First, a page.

Damon Bungard 17/04/2013 | Posted in Big Tuna, Cuda, Fishing, Fly Fishing, JK Team Posts, Uncategorized
Lets’ face it — feeling power is fun. Getting towed around by a fish like a horse and chariot is fun. But once you tap into it, how do you control it?
Fish don’t like getting caught. Big fish like tarpon let you know it, from their initial aerial antics after the hook set, to the long power struggle that ensues as they try to match both muscle and wits. Just tying into one is always a memorable experience, whether landed or not.
On a recent trip to Puerto Rico’s Tarpon Nest Lodge near San Juan, I was fortunate enough to get some ‘mano a mano’ time with a few tarpon from a Cuda 14. Captain Omar Orraca was our host, and a good one at that. With access to various bays and backcountry tarpon haunts, Captain Omar knows both the resident and migratory tarpon that call the area home this time of year. My Team Grey Beard partner on this trip was ‘Indiana’ James McBeath. Each morning we’d load up Omar’s boat with a Cuda and Big Tuna, and head out searching for rolling tarpon, feeding birds, or other signs of hungry fish in the area. You know you’re dealing with a pro when he’s got a coffee in one hand, throttle in the other, and one foot balancing your kayak on the deck!
This was both a fly fishing and bait trip. Armed with some amazing flies from the Vermont Fly Guys, morning always started with casting big flies to rolling fish. Fly fishing there is tough though in the murky, deep water where sight fishing to individual fish isn’t really possible. One morning we saw active tarpon feeding on the surface, busting bait and drawing the birds — exactly what you want to see with a fly in hand. We raced over in the kayaks, and within minutes both had fish on. Minutes later, after a few aerial antics, we both had fish off! Such is the life of a tarpon fisherman. Before it was over, I did have one snook in the kayak, but by the time I could replace my bite leader the frenzy was over, wind was picking up, and fish were gone.
It didn’t take long to locate some of the bigger fish in deeper water though, and our style of approach here was to switch to bait and hope to entice some of the bigger fish cruising the deep channels into a snack with the tide change. The plan worked, and the fireworks ensued right when the line went tight with immediate aerials. Seeing huge fish cut backflips is always impressive, and definitely one of the things that makes you fall in love with tarpon fishing!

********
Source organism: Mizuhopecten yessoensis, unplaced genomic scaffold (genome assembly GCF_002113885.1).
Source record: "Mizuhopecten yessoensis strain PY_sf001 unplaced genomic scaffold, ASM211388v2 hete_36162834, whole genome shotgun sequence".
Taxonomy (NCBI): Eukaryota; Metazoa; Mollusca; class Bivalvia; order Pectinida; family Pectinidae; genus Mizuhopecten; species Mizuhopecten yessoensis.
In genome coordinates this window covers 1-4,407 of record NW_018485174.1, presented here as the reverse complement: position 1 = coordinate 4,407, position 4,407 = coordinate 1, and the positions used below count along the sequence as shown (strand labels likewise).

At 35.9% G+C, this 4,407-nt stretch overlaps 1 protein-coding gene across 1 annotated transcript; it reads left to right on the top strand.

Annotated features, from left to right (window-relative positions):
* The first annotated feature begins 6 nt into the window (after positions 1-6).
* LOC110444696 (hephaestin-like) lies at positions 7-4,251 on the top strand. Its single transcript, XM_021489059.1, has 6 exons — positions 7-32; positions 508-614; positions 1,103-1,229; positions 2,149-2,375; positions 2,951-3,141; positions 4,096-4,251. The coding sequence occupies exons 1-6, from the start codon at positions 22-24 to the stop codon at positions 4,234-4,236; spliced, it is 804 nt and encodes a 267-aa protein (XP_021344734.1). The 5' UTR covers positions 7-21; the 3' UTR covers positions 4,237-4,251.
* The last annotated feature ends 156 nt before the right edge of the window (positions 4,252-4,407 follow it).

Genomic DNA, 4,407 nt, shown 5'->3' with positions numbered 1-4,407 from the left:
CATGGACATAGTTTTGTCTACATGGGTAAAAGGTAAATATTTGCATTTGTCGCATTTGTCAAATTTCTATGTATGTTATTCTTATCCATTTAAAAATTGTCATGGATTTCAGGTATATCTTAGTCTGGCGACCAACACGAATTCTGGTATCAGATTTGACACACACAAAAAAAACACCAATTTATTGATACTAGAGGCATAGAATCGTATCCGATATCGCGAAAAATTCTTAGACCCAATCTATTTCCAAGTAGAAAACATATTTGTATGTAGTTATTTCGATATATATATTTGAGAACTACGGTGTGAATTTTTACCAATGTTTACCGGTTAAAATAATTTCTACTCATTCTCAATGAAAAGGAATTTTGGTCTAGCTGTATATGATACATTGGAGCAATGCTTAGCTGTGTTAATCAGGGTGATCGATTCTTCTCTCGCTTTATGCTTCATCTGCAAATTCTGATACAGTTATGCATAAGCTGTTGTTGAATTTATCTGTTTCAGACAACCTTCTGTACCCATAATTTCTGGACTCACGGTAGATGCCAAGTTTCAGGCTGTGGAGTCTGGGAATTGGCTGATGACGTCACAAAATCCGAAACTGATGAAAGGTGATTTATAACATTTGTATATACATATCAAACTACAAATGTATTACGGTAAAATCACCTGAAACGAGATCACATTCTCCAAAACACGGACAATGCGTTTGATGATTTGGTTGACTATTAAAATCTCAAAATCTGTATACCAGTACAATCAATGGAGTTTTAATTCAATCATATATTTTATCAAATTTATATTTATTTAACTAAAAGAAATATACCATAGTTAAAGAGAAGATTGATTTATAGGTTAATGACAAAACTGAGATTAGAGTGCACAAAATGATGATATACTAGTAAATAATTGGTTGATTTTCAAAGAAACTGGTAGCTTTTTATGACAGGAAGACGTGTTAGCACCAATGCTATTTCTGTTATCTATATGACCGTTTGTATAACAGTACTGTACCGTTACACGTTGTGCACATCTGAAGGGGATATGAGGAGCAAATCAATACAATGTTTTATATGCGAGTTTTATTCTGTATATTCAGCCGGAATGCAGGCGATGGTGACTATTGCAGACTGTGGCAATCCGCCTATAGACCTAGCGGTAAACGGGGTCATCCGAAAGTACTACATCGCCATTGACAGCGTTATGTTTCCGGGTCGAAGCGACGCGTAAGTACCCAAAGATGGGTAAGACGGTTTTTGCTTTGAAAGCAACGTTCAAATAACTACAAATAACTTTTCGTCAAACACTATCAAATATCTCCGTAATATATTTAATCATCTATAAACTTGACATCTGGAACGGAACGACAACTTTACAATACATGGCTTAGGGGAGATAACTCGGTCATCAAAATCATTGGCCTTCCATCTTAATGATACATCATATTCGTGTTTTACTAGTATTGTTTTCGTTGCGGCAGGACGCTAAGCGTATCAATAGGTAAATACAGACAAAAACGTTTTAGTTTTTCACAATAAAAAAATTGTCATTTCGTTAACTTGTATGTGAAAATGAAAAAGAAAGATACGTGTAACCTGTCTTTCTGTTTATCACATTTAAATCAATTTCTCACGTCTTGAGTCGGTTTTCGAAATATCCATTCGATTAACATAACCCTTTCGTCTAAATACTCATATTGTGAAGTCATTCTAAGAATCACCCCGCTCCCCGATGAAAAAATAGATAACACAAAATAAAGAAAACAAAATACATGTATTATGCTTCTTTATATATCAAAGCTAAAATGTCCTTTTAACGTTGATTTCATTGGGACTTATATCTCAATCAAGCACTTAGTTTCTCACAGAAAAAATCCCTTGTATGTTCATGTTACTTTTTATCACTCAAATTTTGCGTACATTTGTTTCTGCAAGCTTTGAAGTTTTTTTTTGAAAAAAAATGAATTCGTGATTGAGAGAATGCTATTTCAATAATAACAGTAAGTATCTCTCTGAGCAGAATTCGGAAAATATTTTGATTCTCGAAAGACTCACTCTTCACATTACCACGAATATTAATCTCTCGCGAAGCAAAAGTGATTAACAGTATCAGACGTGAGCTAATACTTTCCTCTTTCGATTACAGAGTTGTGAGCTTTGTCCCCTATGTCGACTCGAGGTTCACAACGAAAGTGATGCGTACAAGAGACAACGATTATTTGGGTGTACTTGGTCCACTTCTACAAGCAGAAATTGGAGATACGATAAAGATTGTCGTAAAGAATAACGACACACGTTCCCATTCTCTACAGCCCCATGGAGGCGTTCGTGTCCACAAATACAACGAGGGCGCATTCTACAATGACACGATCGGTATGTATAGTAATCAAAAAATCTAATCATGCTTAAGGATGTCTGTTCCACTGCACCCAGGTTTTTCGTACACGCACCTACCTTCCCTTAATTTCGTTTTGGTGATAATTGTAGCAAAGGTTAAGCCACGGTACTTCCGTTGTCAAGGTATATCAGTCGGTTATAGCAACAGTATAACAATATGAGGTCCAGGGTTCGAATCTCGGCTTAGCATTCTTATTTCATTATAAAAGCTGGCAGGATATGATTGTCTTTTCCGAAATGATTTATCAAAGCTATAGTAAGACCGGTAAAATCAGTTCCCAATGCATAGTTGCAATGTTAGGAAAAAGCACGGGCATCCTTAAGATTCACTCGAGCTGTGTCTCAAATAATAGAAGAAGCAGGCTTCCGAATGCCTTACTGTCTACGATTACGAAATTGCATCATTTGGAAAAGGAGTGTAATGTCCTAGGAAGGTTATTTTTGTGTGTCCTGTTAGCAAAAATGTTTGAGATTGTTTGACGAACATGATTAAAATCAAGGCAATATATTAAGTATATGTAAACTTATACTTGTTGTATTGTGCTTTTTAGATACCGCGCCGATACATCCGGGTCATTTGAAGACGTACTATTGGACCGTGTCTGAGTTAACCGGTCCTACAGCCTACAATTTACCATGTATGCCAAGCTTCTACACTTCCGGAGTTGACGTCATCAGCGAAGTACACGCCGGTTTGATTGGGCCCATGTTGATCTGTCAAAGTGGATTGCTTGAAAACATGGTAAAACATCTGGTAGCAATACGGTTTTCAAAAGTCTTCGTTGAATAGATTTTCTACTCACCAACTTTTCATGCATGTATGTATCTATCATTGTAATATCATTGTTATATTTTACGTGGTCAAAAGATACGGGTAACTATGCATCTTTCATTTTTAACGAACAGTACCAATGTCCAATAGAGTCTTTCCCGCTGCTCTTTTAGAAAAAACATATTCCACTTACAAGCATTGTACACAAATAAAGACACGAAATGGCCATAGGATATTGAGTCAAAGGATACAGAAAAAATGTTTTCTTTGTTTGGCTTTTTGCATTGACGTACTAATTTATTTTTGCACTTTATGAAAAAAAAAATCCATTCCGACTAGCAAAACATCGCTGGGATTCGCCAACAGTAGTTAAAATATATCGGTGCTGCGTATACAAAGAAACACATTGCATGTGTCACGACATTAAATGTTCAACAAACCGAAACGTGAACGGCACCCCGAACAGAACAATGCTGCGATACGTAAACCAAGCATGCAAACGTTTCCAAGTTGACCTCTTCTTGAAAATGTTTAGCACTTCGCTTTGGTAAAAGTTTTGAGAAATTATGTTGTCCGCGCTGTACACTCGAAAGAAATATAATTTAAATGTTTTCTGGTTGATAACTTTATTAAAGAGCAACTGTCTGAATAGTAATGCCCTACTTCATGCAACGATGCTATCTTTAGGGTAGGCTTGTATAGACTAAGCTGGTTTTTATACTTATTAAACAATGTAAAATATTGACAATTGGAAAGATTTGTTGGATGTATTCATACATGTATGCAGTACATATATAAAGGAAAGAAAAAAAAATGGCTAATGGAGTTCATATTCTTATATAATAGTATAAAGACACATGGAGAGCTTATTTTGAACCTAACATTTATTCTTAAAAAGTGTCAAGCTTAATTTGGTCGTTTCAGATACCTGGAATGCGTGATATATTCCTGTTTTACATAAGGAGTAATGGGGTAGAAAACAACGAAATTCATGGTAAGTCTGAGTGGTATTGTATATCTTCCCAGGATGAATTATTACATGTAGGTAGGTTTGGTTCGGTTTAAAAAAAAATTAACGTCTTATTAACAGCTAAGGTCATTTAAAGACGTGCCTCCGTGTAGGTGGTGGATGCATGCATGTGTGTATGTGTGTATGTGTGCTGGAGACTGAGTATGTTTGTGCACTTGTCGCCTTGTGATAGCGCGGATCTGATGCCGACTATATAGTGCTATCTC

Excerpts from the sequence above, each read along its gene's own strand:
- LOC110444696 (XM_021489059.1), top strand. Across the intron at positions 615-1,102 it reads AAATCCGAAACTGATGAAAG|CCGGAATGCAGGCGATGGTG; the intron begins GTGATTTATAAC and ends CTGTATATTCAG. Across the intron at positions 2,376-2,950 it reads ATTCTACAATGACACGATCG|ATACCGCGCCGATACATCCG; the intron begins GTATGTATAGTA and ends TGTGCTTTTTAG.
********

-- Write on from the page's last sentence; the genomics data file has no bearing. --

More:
After the initial flurry, tarpon usually settle into long tug of war and power battle. Get ready to cover some territory and feel some muscles! This is where the Cuda really excels. Put your paddle in the paddle stager on the rod tip cover, settle into the seat, and hold on. You can transfer the work that is usually put into your rod/reel and back, into the kayak and let the fish pull it around to tire it out. Want to turn the fish to avoid it running onto a flat or obstacle to cut your line? Just put the rod on the side you want the fish to turn, and let it turn. Want to apply less pressure? Point your kayak at the fish. Want to apply more pressure? Let him pull you at an angle or sideways. You can stay closer to the fish in a kayak, maintain your line high out of the water to keep from getting cut, and really use it as an extension of your body during the fight. Try it!
All fights eventually come to an end, and handling a big fish definitely takes some getting used to. The stability of the Cuda was great though, even allowing me to turn sideways and kneel down to lip the fish and lift them up and relax with a big, silly fish grin.
Captain Omar always stayed close by to make sure we did it right, and we did it right every day, bringing fish to hand and having a great time doing it. At the end of the long day, it was back to lodge to clean up, wash reels, and enjoy a margarita or cold local cerveza by the pool. Big THANKS to Captain Omar for a great time, if you’re ever in the San Juan area and want a sore bicep, look him up.
I don’t often fish in salt, but when I do, I choose tarpon. Stay fishy my friends 🙂